For Watson Inc., running an environmentally friendly, sustainable business means continually assessing opportunities in their facilities, manufacturing operations and employee experiences. From on-site employee gardens, to efficient lighting to system and equipment upgrades, wide-reaching efforts prioritize energy efficiency and sustainable practices.

The third-generation family run company produces nutritional ingredients for the food, supplement, bakery and pet food industries and is always looking for new ways to reduce their carbon footprint. Watson Inc. executives knew there were areas in their facility and warehouse to cut energy consumption without jeopardizing the quality of their premium products. United Illuminating (UI), a subsidiary of AVANGRID, talked to Watson about energy incentive programs through the Energize Connecticut initiative, which would ultimately help them achieve roughly $181,840 in annual energy cost savings.

"We saw an opportunity to reduce our environmental impact a great deal and took this chance to do just that," said Gavin Watson, Vice President at Watson Inc. "From a financial point of view it can make you more competitive. From a human point of view, we all want to be part of organizations that are doing good things. Reducing energy usage is good for the planet and engages our employees. This project was a great way to share a meaningful experience, where our employees could use their strengths, learn new things and enjoy working collaboratively to reduce our environmental impact."

Watson explained that during an Energy Usage Assessment, it was determined that the air compressor system was responsible for nearly 25 percent of the overall electricity used in the facility. To reduce energy waste created by existing constricted air piping and the constant loading and unloading of the air compressor, a new 350 horsepower air compressor was installed, along with larger piping and a new variable frequency drive to help control motor speed and frequency. These changes reduced the air compressor's energy usage by about five percent and helped maintain better air pressure throughout the building, allowing for easier processes and more consistent performance from equipment.

Watson said this new equipment also allows them to "think outside the box" in terms of further energy efficiency and sustainable measures at both the facility and warehouse. The new air compressor can run at higher water temperatures than the previous one, meaning there is opportunity to capture the waste heat in the cooling water and utilize the heat elsewhere in the manufacturing process, i.e. using it with a heat exchanger to preheat cold air used in drying processes. These measures create opportunities for further energy savings and other sustainable operational practices.

Watson executives recently met with other business leaders to share ideas about energy savings, recycling, sustainability and employee and community engagement as part of the Business Sustainability Challenge (BSC) through the Energize Connecticut initiative. The BSC helps Connecticut companies learn about improving energy management practices and developing strategies to accomplish efficiency and sustainability goals to become more competitive and profitable in their industries. According to Watson when a company looks to take its sustainability strategy to the next level, engaging employees is crucial if it is to succeed.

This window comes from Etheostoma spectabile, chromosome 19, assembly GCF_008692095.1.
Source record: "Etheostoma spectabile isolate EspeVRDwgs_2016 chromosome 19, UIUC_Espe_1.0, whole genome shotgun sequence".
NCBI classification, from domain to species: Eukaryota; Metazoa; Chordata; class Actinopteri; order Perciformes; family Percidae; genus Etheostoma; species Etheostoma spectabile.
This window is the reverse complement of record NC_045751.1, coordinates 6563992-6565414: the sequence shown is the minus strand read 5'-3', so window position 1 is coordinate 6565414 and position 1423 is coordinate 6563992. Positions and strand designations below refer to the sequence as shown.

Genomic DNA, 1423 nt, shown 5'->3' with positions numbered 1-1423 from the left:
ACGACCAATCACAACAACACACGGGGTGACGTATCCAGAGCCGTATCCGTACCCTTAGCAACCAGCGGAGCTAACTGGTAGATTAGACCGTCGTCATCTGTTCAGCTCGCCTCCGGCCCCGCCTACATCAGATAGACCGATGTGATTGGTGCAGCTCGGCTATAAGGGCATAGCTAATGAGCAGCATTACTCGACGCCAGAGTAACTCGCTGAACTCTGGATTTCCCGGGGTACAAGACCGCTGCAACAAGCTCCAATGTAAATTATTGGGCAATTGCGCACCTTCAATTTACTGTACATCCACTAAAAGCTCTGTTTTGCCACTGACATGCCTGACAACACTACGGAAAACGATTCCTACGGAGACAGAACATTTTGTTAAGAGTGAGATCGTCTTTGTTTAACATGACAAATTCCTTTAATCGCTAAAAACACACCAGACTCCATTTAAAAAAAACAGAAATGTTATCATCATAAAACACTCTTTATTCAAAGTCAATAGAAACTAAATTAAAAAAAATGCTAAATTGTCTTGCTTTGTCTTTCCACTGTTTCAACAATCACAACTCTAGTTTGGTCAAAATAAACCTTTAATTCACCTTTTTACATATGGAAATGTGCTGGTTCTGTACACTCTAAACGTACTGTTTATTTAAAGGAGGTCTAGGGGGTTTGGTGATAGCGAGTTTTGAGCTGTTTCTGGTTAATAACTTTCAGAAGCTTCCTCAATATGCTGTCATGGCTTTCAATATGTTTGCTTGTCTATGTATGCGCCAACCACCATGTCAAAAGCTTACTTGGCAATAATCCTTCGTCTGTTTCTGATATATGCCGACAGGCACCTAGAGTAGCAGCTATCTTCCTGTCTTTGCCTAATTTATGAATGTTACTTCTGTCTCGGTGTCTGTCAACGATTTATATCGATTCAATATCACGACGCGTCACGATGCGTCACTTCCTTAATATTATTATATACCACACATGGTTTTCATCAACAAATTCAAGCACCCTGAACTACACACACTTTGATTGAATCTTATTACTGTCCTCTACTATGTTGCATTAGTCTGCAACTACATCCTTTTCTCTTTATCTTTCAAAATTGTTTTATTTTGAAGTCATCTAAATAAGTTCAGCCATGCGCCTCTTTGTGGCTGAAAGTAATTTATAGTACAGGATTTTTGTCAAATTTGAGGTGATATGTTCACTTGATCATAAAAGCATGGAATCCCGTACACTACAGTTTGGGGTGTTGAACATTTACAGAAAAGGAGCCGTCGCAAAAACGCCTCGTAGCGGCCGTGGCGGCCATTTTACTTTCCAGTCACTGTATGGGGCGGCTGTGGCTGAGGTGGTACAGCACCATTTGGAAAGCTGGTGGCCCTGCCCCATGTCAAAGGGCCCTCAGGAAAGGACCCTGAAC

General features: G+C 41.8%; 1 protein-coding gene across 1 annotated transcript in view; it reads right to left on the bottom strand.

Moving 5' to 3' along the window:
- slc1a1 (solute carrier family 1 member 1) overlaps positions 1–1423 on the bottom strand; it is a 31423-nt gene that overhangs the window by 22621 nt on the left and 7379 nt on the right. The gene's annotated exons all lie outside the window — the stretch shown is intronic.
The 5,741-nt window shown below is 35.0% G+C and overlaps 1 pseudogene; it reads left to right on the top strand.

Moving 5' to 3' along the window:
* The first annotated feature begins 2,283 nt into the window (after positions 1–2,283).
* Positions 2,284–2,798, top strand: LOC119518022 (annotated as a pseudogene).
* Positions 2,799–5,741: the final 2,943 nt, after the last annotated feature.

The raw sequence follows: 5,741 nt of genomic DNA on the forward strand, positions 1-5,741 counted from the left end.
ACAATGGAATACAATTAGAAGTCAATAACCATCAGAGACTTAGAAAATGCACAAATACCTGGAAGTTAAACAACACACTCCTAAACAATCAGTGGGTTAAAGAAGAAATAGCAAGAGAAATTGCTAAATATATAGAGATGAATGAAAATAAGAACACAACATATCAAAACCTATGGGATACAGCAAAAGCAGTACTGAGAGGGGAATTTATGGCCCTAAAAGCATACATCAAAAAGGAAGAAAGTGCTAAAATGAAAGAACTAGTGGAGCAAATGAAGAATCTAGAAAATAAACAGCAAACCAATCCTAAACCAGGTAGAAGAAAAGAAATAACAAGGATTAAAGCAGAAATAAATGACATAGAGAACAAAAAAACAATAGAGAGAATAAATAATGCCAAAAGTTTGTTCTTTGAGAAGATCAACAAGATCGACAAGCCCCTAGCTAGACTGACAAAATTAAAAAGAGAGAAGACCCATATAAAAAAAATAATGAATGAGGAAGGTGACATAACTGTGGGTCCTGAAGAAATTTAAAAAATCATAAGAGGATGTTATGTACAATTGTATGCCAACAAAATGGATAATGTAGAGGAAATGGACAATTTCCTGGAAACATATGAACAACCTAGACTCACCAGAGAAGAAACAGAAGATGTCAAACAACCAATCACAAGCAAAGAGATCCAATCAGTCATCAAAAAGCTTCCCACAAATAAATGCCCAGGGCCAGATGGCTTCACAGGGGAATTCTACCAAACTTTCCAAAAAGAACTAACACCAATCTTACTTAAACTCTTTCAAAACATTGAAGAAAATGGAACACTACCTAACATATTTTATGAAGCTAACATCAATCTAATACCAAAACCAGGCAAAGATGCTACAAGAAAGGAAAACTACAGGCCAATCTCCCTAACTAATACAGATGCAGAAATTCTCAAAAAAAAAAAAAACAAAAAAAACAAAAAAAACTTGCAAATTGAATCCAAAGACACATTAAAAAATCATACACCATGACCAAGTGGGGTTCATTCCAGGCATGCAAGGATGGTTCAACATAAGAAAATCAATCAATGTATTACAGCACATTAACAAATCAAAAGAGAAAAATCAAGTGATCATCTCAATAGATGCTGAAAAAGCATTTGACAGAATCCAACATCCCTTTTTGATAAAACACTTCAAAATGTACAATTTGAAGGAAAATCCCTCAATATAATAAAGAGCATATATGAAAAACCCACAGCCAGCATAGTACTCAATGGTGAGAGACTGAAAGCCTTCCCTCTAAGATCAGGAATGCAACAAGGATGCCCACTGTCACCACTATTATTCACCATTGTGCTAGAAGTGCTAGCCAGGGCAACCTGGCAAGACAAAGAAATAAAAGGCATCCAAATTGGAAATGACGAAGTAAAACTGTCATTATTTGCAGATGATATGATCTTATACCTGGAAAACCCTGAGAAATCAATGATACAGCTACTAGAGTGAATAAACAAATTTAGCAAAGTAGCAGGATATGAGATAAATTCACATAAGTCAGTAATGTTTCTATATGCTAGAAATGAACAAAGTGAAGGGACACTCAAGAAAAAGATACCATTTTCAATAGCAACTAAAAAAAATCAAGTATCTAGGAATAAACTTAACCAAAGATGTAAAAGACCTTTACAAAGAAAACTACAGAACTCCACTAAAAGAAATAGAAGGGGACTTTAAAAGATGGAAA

"The BSC is a great program that allows us to showcase what we have done but also to visit other companies and see what they have done and what their approach is," said Watson. "Our larger customers send us surveys to see what we are doing to reduce our energy usage, they like to hear we're doing our part to reduce our carbon footprint."

Watson worked with consulting firm Leanovations through the Process Reengineering for Increased Manufacturing Efficiency (PRIME) program, which helps businesses evaluate and identify inefficiencies and waste in their operations. Together, they assembled a volunteer team consisting of eight administrative, maintenance and analytical lab employees from Watson who were trained to measure energy usage throughout the two buildings. As part of the Energy Usage Assessment, the team measured everything, from counting light fixtures to collecting motor efficiency data, HVAC efficiency and load data, and measuring compressed air leaks and the efficiency of the facility's air compressor. This type of specialized training is often limited to large businesses with the resources and budgets to invest in training, but with UI's support, the PRIME program makes lean training available to manufacturers of varying sizes across the state.

Most of the savings realized were from the upgrades made in the 90,000 square-foot manufacturing facility. The 50,000 square-foot warehouse in Orange participated in a lighting upgrade to LED's, which allowed the warehouse to reduce their electricity consumption by 40 percent.

"Watson Inc. is a great example of a company that is leading the way in energy efficiency and sustainable business practices," said Fred Shiavi, Lead Energy Engineer of UI. "They determined through multiple energy assessments where savings could be realized, implemented some of those changes using energy incentives available, and are continuing to look at more ways the company can continue improving in an environmentally friendly and cost-effective way."